Lessons about debt and financial struggles are found throughout the Bible. There is a biblical prohibition on charging interest on loans — the making money by lending money — although today most Jews and Christians view the charging of some interest as acceptable. In Christianity, Martin Luther in the 1500s and other Protestant reformers played a big role in liberalizing views on the charging of interest.
In Islamic finance, there is an official prohibition on interest-based borrowing and lending. That has helped investment funds that adhere to Islamic principles to largely avoid the subprime meltdown because they do not hold traditional banking stocks.
The subprime crisis is likely interpreted differently across the spectrum of Muslim thought, said John Voll, a professor of Islamic history at Georgetown University. He said some conservative Muslims might argue that the mess shows that an “interest-based system is not only immoral but doesn’t work.”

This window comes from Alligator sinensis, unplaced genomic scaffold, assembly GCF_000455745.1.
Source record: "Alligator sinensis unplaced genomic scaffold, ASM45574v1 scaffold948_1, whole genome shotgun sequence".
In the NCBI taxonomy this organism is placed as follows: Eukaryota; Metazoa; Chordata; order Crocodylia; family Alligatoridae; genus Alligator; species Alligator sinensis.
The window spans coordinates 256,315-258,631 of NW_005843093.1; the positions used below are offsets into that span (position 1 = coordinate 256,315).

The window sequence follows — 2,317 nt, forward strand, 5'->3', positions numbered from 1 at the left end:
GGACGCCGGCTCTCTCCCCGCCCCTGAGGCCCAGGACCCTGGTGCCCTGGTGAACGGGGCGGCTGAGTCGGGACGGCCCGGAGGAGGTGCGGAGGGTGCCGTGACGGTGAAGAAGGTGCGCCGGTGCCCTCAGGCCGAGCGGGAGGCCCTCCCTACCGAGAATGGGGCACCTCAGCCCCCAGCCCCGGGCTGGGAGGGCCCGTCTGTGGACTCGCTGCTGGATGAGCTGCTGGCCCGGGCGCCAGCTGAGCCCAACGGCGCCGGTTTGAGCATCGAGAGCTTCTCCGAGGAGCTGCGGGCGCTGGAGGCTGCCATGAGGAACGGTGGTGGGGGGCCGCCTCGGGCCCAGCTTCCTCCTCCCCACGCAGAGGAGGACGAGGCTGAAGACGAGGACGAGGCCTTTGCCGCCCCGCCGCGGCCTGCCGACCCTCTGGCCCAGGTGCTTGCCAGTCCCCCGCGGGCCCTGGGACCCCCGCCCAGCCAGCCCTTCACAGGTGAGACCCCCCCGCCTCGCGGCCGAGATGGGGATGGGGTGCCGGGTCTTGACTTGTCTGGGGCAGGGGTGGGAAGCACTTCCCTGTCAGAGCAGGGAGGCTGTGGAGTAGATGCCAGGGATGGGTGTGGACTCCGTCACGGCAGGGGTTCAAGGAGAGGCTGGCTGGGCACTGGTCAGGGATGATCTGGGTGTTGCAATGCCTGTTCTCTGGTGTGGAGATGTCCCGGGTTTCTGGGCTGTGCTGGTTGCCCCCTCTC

He said though that more liberal Muslim thinkers might say that the situation shows that interest-based lending can lead to abuses, but is not necessarily immoral.
In the Bible, there is also mention of loan forgiveness, something particularly timely as the government has brokered a plan with mortgage lenders to give relief to struggling homeowners who took out adjustable rate subprime loans that are set to go up sharply.